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Therapist is creating a stir arguing that parents who fight create a toxic home for children

Kids shouldn't have to act like adults.

parent fights, parenting, whitney goodman
via Pexels

Parents who just can't stop fighting

Whitney Goodman, a licensed marriage and family therapist, shared a video about kids who grew up in homes where their parents were always fighting, which made many people feel seen. It also started a conversation about who deserves more empathy in the parent-child relationship: the parents or the children.

Goodman is known as the “radically honest” psychotherapist and the author of “Toxic Positivity: Keeping it Real in a World Obsessed with Being Happy.”

"If you grew up in this kind of house, you may have noticed that your family would split off into different alliances or teams to try to manage the material discord. Because the marriage wasn't a good or safe foundation for the family, everybody else had to kind of go and form these new teams,” Goodman explained in an Instagram post.


"Maybe you and your dad would team up and talk bad about your mom—and mom was crazy, and we need to fight against her. And maybe your other sibling was teamed up with your mom and would start acting like her and started to behave in similar ways, and everybody was, like, trying to find stability but also out to get one another at the same time," she continued.

Goodman believes that no matter how well a child deals with parents who are constantly in conflict, the outcome will never be optimal.

"You're all looking for safety and trying to find it in different ways, but you'll never be able to achieve the same type of stability you would have felt if your parents had that concrete stable relationship,” she added.

Many commenters could relate to the unstable feeling that Goodman described in her post and the stress of living in a divided family and playing on different teams.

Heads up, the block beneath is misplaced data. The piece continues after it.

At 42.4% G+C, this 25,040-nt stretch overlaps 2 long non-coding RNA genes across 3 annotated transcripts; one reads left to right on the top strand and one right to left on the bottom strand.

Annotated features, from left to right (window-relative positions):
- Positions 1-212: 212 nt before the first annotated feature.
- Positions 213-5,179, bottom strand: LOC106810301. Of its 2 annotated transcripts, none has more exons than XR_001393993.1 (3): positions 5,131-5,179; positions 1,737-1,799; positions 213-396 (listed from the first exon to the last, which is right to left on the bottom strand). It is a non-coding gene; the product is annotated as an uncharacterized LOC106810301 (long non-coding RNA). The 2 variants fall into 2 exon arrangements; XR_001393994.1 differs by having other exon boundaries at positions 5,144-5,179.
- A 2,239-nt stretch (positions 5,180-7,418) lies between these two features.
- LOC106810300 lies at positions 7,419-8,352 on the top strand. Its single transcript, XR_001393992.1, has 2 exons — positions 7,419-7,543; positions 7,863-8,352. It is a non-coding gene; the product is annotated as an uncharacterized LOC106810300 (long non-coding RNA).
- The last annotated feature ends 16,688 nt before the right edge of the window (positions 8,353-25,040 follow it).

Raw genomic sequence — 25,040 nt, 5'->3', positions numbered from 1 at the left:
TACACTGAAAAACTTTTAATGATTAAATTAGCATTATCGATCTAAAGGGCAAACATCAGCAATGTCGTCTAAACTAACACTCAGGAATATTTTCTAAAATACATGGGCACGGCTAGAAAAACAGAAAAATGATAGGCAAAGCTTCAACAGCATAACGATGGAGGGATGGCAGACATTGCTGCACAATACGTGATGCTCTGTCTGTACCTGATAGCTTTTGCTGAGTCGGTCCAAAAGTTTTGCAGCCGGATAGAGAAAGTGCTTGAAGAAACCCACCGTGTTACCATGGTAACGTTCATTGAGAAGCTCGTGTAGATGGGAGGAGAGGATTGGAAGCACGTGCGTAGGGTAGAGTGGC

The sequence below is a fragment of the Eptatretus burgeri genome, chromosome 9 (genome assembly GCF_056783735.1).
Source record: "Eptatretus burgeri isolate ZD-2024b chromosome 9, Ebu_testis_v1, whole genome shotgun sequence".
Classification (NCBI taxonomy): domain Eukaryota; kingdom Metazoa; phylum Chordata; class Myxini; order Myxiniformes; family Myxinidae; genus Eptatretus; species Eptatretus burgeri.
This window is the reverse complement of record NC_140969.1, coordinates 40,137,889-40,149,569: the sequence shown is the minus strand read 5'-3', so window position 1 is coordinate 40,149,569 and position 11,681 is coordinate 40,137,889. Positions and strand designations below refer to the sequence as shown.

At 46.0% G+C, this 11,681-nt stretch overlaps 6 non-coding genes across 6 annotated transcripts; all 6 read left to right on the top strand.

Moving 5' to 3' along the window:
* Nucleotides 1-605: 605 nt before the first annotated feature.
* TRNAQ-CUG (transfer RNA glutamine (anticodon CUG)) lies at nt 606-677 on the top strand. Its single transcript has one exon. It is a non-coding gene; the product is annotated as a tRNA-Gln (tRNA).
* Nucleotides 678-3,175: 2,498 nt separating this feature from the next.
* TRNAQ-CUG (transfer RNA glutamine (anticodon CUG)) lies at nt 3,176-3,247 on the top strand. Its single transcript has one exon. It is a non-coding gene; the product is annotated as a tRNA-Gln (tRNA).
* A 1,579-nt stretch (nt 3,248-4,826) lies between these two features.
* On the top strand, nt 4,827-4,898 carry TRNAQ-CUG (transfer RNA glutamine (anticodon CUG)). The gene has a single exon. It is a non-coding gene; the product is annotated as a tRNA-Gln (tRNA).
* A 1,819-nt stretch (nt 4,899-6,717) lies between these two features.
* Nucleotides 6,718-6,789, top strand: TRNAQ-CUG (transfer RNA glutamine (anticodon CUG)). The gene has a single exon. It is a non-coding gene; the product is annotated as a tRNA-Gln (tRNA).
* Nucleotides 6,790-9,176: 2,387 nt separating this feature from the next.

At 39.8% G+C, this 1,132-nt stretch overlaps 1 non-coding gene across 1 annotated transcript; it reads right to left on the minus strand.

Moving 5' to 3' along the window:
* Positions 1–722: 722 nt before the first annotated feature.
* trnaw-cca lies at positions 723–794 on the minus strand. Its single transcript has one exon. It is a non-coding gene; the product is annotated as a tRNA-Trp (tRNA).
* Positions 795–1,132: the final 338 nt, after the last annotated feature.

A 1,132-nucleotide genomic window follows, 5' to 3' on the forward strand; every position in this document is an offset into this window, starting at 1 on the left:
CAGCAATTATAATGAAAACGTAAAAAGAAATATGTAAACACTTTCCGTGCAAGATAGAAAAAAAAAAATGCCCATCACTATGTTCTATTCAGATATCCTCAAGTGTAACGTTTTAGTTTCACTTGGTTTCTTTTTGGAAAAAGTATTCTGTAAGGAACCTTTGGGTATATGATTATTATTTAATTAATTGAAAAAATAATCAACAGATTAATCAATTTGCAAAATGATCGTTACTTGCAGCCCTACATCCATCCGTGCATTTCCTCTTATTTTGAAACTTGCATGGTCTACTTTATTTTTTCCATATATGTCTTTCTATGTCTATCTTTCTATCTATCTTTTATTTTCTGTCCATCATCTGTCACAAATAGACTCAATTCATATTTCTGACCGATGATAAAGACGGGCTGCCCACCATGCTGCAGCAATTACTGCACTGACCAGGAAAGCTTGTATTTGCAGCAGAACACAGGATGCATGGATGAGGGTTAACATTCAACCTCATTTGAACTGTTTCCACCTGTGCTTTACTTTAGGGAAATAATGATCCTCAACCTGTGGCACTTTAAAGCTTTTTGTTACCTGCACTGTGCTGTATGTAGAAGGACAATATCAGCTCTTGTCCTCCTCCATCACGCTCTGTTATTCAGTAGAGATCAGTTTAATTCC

"All of this, and it's so confusing when you're an only child and you end up 'bouncing' between teams," Amwahl added.

"100%. Teamed up with my dad only to realize as an adult that he’s the problem," lovisoctavia wrote.

"This happened to me growing up. Even to this day I have to remind my mom that I’m not interested in talking badly about dad," hawkmoonrising said in the comments.

The post also made some parents who may have gone through challenging times raising their kids ask for some sympathy as well. This begs the question, in these domestic situations, who deserves more compassion, the parent or the child?

Goodwin posted a follow-up video with her answer.

Goodman believes that when children grow up, their parents tend to view their past as if they went through the situation as the people they are now, not the helpless kid. This skews the power dynamic in the parents’ eyes and puts them on equal footing.

But in the end, the children had no choice in the situation.

“When we're having these conversations, this will always be true: The child was a child who was helpless, defenseless, and unable to care for themselves physically and emotionally,” Goodman said. “The adult had power and options. And when we keep that in mind, it makes the conversation a little bit more fair.”

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